It’s hailing! I didn’t mind working in the yard in a light rain, but this is too much.
The rabbits are becoming bolder. I checked out my lantana yesterday. I had planted four rows – purple, white, yellow, light yellow. I had known that purple was the most frost-hardy, and the nursery guy said that light yellow wouldn’t make it through the winter, but my neighbors’ assortment of lantana do fine. The difference is that mine are in the lower back yard; the cold flows down the wash like water. So I see various levels of dead, (who knows; they may come back) except for the purple which seemed to be doing fine. Upon close inspection, the rabbits had nibbled those down to nubs. Of course, if they bit the center of a branch, the rest would die, so I cleaned up the branch ends. Bother. Now I am worried about those tiny leaves poking out of the ground of the wildflowers I had seeded a few months ago.
My rosemary is abuzz with bees, but also cheeping with birds, mostly finches, but some towhees too. I told my cat that she is not to attack birds, but when they’re so close tiny meows escape and her tail starts twitching. I grabbed her before a pounce, but today I found a broken rosemary branch, so I guess she tried and missed one. Happily, no dead bird.
My granddaughter visited last weekend. I had planned a project, a Goldsworthy. Goldsworthy does a kind of performance art, like Christo, except with natural materials. You could view the short-term installation, such as Christo’s gates in New York’s Central Park or Goldsworthy’s stone and stick creations on the roof of the Metropolitan Museum of Modern Art. But most people see only photos of Christo’s or Goldsworthy’s work.
Here is a photo of one of Goldsworthy’s bird nests. Next is a photo of the one Brianna and I constructed. Bri asked about a noise from next door so we went over to see my neighbor’s shop; he had her feel the smoothness of the cutting board that he was sanding. We invited him and his wife over to see our bird nest. Bri was proud of her work.
We read Listen to the Wind, a picture book based on Greg Mortenson’s Three Cups of Tea, and I had a hard time fielding the question of why all of the girls wore the hijab headscarf. I also explained how many men didn’t want girls to go to school, which is one reason why Greg is building schools for girls. With a child’s simplicity she didn’t understand why boys and girls should be treated differently. How could there be schools just for boys? Her (pre-)school has both boys and girls. For a four-year-old she’s pretty sharp. We also discussed the earthquake in Haiti which she had heard about on the radio!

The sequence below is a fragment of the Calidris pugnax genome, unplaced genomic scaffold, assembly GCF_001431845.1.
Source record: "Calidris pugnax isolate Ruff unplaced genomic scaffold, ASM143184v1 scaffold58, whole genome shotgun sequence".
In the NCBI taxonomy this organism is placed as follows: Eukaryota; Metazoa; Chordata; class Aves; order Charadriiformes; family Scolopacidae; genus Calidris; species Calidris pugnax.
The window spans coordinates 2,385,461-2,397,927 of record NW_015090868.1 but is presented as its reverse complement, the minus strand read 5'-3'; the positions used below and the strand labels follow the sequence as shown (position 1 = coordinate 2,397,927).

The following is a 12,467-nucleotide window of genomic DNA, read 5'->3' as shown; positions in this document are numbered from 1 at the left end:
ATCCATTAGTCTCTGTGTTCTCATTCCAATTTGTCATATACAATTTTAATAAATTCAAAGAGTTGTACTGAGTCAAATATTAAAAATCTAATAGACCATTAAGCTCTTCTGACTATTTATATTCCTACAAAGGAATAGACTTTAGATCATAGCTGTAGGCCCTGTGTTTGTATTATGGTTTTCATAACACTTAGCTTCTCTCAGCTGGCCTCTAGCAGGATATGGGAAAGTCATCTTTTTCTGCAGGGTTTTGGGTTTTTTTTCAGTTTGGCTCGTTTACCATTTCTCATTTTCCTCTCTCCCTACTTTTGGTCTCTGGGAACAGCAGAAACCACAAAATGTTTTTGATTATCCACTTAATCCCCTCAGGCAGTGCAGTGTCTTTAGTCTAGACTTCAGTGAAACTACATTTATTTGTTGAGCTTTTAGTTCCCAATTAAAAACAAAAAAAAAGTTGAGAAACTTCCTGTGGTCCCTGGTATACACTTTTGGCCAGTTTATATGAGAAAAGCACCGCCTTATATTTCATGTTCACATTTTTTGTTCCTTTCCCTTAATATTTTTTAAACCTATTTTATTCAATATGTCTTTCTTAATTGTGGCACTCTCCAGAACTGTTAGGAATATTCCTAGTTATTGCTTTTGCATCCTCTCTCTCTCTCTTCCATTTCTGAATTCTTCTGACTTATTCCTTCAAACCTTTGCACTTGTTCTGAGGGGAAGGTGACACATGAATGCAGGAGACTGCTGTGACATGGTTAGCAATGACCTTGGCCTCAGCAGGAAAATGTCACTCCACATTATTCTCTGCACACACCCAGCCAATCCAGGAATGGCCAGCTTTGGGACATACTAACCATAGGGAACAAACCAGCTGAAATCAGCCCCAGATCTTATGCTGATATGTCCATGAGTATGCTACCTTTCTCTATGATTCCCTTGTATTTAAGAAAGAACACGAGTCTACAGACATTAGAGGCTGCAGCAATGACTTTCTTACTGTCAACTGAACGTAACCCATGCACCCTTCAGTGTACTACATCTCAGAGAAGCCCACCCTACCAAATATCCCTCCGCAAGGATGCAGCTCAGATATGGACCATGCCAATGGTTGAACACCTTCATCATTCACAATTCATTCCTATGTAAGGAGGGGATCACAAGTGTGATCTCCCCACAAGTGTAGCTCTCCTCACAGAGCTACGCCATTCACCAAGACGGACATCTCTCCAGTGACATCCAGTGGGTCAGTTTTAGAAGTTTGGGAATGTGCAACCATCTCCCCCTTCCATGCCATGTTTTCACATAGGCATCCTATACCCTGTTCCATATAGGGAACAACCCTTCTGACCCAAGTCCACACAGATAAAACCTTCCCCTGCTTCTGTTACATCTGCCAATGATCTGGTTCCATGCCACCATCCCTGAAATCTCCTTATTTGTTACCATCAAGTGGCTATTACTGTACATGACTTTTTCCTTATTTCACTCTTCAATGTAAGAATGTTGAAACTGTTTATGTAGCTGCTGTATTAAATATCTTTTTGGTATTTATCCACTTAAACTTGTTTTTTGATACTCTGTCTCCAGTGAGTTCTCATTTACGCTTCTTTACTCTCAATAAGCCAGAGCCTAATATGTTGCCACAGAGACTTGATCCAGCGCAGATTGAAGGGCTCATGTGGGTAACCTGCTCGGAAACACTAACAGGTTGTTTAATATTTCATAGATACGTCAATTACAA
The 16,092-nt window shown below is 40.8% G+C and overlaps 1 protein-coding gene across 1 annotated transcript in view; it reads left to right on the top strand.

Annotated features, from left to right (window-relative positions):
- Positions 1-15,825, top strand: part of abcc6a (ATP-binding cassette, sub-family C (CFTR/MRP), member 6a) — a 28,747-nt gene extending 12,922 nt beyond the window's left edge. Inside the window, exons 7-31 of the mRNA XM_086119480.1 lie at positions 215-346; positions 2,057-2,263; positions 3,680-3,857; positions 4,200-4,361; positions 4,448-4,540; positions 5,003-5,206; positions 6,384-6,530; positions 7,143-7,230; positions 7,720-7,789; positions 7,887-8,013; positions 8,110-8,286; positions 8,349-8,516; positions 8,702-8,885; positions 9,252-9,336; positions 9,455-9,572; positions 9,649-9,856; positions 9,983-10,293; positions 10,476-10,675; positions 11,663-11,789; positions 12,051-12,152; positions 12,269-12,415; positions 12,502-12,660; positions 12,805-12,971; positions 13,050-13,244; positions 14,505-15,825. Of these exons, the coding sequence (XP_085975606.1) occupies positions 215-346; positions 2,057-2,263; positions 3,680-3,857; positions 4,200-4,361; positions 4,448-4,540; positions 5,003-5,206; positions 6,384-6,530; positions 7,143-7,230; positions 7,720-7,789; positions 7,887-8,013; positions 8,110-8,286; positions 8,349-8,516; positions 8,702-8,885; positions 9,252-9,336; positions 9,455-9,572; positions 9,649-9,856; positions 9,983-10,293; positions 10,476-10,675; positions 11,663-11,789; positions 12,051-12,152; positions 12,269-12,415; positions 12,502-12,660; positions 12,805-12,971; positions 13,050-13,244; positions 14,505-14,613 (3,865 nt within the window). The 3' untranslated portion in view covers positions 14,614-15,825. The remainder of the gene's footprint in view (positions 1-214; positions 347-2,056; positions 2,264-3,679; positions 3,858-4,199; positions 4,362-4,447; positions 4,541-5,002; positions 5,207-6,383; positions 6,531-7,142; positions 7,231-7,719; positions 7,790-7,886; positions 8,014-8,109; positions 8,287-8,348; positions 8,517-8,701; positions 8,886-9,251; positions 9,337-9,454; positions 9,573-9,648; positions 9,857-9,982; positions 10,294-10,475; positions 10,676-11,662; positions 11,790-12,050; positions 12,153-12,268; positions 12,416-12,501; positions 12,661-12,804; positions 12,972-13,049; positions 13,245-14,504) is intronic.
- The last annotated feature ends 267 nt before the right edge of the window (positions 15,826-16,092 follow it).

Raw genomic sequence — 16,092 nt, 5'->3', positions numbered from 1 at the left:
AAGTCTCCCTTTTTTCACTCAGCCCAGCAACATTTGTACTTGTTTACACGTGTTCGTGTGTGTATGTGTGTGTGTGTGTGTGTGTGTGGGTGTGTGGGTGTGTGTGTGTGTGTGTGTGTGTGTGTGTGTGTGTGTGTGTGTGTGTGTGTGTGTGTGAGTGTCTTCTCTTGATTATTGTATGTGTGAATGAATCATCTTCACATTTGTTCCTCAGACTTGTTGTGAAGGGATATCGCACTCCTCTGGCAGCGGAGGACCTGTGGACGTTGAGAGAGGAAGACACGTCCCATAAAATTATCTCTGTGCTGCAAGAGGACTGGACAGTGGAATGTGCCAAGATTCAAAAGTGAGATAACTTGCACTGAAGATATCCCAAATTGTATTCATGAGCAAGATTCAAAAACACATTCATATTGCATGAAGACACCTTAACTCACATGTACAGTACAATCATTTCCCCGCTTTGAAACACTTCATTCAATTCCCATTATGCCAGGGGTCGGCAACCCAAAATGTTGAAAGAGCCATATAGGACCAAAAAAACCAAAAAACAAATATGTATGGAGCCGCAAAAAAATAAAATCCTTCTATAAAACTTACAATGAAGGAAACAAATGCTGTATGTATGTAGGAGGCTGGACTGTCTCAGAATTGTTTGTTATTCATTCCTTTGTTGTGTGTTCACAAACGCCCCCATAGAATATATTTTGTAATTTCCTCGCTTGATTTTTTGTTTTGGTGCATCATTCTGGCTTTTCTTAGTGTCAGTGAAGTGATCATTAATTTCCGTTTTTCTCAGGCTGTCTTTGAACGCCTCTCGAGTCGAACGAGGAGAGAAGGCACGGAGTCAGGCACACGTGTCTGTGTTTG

My cat is terrified of my granddaughter. In her six years she’s never been around kids, and Bri is not exactly placid and does shriek (with joy) quite a bit. Cami hides until she can escape. Saturday night, Bri was asleep and I was reading when Cami came in the dog door. When she looked at the lump in the bed her tail flared out, like it does when she sees a bobcat. Not sure they’ll ever be friends.
Saturday night we watched Lassie, which I had gotten from the library. It was pretty lame, and in black and white. For contrast, we saw The Princess and the Frog at a theater on Sunday. Wow, not only the contrast of color, but of the speed with which the plot goes forward! I especially liked The Princess and the Frog because it took place in New Orleans, which I had visited a few times when I was working in Mississippi, and the film featured a Mardi Gras parade, which I had also seen, but this one was cleaned up for family consumption. (I don’t know – maybe back in the 1920’s, when the story takes place, Mardi Gras had less nudity?)